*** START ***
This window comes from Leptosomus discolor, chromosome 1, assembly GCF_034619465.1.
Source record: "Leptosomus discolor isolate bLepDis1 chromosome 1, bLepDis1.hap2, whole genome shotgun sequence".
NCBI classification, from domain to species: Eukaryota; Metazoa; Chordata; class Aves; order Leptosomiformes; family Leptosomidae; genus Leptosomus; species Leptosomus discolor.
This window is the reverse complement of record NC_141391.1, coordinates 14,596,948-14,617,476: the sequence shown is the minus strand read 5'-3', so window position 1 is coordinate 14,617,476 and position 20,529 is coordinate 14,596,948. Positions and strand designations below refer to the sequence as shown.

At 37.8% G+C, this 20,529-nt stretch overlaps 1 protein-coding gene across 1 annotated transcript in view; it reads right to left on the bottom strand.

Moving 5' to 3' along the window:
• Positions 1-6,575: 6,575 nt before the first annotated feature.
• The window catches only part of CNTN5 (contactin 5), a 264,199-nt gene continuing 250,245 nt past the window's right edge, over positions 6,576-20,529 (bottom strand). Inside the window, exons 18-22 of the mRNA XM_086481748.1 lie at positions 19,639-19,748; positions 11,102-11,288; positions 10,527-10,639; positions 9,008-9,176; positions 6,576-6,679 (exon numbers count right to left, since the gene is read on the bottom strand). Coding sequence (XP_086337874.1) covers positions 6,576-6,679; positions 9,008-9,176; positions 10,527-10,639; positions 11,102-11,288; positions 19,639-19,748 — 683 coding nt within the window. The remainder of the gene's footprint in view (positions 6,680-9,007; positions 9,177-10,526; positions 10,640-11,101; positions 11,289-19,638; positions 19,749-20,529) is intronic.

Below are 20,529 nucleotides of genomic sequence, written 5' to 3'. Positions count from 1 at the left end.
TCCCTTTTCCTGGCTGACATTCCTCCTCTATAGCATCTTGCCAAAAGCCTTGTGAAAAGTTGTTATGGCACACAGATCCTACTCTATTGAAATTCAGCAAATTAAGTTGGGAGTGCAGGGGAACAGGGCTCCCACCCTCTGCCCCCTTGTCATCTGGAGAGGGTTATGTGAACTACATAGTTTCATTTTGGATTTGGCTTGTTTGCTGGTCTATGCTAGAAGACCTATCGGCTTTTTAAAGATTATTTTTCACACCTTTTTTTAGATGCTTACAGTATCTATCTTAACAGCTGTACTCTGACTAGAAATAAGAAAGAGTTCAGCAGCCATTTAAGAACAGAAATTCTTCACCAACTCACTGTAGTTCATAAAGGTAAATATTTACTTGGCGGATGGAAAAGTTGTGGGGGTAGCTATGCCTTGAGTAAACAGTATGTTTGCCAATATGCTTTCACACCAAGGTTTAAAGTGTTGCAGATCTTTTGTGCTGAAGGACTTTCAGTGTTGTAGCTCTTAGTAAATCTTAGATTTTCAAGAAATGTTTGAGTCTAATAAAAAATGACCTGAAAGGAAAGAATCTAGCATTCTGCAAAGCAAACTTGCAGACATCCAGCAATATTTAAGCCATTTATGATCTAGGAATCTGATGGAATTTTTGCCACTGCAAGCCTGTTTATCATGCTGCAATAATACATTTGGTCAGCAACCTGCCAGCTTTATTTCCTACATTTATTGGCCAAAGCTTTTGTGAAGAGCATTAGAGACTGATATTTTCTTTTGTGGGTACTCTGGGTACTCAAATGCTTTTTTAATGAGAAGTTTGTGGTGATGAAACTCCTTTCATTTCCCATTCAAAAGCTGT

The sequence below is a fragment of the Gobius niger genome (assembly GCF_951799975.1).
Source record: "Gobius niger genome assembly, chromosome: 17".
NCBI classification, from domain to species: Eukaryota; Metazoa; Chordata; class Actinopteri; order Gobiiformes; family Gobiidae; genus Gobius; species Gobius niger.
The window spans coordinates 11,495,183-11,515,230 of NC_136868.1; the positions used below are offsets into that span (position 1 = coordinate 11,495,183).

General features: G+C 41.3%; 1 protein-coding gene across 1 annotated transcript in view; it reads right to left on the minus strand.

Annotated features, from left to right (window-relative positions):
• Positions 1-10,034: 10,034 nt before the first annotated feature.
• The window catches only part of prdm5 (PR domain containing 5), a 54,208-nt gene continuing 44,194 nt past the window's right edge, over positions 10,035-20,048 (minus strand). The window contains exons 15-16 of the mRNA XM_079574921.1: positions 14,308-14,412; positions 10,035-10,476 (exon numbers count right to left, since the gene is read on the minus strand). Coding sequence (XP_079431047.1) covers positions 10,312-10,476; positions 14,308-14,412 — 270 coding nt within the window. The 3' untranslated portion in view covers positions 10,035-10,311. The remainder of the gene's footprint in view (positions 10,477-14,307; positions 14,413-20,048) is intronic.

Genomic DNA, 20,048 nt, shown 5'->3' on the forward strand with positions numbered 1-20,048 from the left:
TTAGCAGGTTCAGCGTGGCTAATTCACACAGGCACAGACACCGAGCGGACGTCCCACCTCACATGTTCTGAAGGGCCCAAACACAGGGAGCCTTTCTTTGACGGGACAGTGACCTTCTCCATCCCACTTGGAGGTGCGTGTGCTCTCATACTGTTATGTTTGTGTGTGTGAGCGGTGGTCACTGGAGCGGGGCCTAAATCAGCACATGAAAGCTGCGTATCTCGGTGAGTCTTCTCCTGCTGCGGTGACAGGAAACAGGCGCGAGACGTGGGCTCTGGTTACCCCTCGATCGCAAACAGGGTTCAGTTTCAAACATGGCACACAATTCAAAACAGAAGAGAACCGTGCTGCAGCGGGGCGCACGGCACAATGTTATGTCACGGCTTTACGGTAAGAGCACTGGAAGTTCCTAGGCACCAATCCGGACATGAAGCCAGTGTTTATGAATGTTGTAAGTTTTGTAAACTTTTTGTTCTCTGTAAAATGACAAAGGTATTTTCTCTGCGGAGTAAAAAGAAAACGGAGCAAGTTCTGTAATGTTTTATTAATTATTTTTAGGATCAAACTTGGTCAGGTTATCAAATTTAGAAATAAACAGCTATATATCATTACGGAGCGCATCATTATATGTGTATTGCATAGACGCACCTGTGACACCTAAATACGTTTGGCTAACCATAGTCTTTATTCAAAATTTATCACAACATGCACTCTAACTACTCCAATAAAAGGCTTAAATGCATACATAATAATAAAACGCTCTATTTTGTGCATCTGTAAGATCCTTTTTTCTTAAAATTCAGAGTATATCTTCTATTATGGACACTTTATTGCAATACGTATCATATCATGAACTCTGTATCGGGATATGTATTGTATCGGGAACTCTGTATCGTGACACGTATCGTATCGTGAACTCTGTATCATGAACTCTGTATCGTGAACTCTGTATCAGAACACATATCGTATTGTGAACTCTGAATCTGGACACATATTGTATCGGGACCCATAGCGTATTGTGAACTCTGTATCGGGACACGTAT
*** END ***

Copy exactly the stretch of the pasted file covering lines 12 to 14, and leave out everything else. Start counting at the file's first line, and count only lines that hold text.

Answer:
Source record: "Gobius niger genome assembly, chromosome: 17".
NCBI classification, from domain to species: Eukaryota; Metazoa; Chordata; class Actinopteri; order Gobiiformes; family Gobiidae; genus Gobius; species Gobius niger.
The window spans coordinates 11,495,183-11,515,230 of NC_136868.1; the positions used below are offsets into that span (position 1 = coordinate 11,495,183).